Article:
Review

'Wild Tales' weighed down by clunky filmmaking

'Wild Tales' is a six-part anthology of revenge that offers little for audiences to care about

Revenge may be a dish best served cold, but Argentine writer-director Damián Szifron allows it to sit until it congeals in the dreary six-part anthology "Wild Tales."

Each segment focuses on an act of vengeance, usually motivated by class or economic conflicts. A case of road rage involving a driver in a luxury car and one in an old clunker escalates into a double fatality. A cook stabs a corrupt politician who ruined the life of a waitress in her café. A sleazy millionaire is appalled at the greed of the lawyer, police investigator and groundskeeper he's trying to bribe to cover up his son's deadly hit-and-run accident.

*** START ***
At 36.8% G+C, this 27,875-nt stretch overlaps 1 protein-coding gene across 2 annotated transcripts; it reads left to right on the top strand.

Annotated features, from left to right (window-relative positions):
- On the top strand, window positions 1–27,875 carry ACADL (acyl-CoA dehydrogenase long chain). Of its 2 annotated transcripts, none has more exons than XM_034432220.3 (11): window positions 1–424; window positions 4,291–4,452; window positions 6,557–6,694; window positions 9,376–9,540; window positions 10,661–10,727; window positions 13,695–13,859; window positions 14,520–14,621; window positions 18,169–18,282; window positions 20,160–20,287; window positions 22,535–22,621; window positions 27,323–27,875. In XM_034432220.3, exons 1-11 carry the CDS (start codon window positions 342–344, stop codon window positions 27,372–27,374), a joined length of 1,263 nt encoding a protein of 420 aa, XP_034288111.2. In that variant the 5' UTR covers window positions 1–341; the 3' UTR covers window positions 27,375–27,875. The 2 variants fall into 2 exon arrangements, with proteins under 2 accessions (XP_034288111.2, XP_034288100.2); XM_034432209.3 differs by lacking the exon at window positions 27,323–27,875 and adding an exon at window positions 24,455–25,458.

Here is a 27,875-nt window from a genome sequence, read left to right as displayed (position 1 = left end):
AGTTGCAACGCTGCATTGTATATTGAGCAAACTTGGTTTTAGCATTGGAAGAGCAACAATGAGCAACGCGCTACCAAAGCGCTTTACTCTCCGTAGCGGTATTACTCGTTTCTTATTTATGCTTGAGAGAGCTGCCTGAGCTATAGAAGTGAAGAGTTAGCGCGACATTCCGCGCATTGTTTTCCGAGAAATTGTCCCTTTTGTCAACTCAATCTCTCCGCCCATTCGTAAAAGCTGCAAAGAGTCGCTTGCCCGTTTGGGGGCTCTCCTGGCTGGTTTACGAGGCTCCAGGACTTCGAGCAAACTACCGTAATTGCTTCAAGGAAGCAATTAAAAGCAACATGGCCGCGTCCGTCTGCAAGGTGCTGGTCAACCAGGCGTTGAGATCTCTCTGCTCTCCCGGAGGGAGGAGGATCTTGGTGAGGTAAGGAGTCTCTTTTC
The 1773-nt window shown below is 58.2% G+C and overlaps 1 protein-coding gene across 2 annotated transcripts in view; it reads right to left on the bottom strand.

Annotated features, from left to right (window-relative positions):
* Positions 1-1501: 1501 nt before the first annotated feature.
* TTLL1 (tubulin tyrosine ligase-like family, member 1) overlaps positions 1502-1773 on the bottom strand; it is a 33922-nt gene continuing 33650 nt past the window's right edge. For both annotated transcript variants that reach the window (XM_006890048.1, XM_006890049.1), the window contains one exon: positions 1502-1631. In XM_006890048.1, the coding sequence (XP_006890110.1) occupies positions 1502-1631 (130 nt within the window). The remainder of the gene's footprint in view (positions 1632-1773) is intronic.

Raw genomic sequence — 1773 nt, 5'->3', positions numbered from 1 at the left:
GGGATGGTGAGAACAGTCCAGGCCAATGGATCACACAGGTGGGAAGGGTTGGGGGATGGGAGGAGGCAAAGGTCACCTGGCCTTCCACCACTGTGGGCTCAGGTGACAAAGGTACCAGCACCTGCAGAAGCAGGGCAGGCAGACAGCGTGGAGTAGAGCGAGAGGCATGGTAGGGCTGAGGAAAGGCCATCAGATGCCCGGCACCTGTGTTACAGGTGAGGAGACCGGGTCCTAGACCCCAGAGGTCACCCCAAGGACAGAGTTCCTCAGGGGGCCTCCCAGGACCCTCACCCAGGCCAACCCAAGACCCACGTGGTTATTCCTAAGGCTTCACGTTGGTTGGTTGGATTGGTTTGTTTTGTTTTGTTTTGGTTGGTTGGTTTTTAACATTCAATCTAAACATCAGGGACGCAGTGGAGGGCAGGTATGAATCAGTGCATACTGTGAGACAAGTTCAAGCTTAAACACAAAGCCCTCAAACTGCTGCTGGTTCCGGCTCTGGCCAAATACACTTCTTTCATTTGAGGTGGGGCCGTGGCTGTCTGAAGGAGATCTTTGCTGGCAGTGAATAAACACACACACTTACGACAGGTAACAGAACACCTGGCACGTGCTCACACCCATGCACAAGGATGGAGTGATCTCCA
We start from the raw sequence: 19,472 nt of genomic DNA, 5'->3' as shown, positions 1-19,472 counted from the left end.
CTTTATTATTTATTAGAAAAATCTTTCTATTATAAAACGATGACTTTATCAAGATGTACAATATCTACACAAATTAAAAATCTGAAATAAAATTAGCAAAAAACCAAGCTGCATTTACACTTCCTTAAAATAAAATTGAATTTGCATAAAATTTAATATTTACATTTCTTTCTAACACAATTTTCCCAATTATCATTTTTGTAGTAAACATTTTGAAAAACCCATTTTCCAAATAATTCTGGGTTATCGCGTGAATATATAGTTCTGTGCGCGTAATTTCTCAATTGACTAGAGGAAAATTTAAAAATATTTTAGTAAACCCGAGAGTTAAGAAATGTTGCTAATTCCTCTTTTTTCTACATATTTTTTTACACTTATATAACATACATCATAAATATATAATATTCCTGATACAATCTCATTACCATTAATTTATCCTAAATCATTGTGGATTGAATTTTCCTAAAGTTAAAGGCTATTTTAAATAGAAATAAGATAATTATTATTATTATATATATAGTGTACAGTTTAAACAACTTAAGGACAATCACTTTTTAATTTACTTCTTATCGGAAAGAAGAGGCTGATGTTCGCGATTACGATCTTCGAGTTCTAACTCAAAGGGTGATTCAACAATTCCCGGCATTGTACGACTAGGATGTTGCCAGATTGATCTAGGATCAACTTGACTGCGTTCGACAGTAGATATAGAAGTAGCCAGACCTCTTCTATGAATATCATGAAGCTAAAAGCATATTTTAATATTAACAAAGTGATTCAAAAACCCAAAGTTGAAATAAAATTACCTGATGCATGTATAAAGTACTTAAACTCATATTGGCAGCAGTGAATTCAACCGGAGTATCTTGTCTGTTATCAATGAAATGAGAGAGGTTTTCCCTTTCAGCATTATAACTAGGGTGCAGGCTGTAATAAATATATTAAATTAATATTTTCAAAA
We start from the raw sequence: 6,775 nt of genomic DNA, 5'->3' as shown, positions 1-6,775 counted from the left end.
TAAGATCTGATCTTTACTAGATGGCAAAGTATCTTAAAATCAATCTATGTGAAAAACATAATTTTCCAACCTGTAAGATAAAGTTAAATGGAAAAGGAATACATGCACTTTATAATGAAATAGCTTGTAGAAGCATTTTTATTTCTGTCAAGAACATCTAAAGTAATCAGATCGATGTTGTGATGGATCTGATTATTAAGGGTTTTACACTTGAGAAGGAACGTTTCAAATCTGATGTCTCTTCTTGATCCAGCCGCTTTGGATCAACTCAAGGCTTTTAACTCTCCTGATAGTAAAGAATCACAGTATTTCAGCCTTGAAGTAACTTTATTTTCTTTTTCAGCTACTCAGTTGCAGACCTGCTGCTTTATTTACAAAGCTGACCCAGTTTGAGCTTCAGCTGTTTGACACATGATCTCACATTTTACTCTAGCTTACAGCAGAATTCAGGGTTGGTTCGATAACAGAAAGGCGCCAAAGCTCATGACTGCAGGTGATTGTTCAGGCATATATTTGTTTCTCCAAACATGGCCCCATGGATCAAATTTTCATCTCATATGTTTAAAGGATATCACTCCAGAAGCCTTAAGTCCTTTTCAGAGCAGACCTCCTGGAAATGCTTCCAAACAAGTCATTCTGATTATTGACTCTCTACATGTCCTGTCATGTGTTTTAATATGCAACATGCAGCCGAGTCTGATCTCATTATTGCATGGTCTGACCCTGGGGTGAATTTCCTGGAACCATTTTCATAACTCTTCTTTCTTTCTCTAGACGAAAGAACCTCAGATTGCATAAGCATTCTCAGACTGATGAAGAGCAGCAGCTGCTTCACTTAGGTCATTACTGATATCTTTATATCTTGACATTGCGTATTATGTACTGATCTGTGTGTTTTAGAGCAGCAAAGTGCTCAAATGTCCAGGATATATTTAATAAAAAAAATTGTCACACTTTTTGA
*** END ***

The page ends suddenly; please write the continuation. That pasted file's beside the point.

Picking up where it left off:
But a short film is a fragile creation: Every frame must advance the plot, just like every word in a short story. At this point in his career, Szifron is too heavy-handed a filmmaker to create compelling miniature stories. His characters behave so rudely and crudely, there's no reason to care about what happens to them. The driver of the luxury car is a rich jerk, and the peasant hauler he battles has no personality. Even the demolition expert who fights the corrupt parking enforcement bureaucracy comes across as an irritating loudmouth rather than the folk hero he's supposed to be.

Technically, Szifron's work suggests high-end student filmmaking. He needs to work with a writer if he expects to reach general audiences.

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"Wild Tales."

MPAA rating: None.

Running time: 2 hours, 2 minutes.

Playing: Landmark, Los Angeles.

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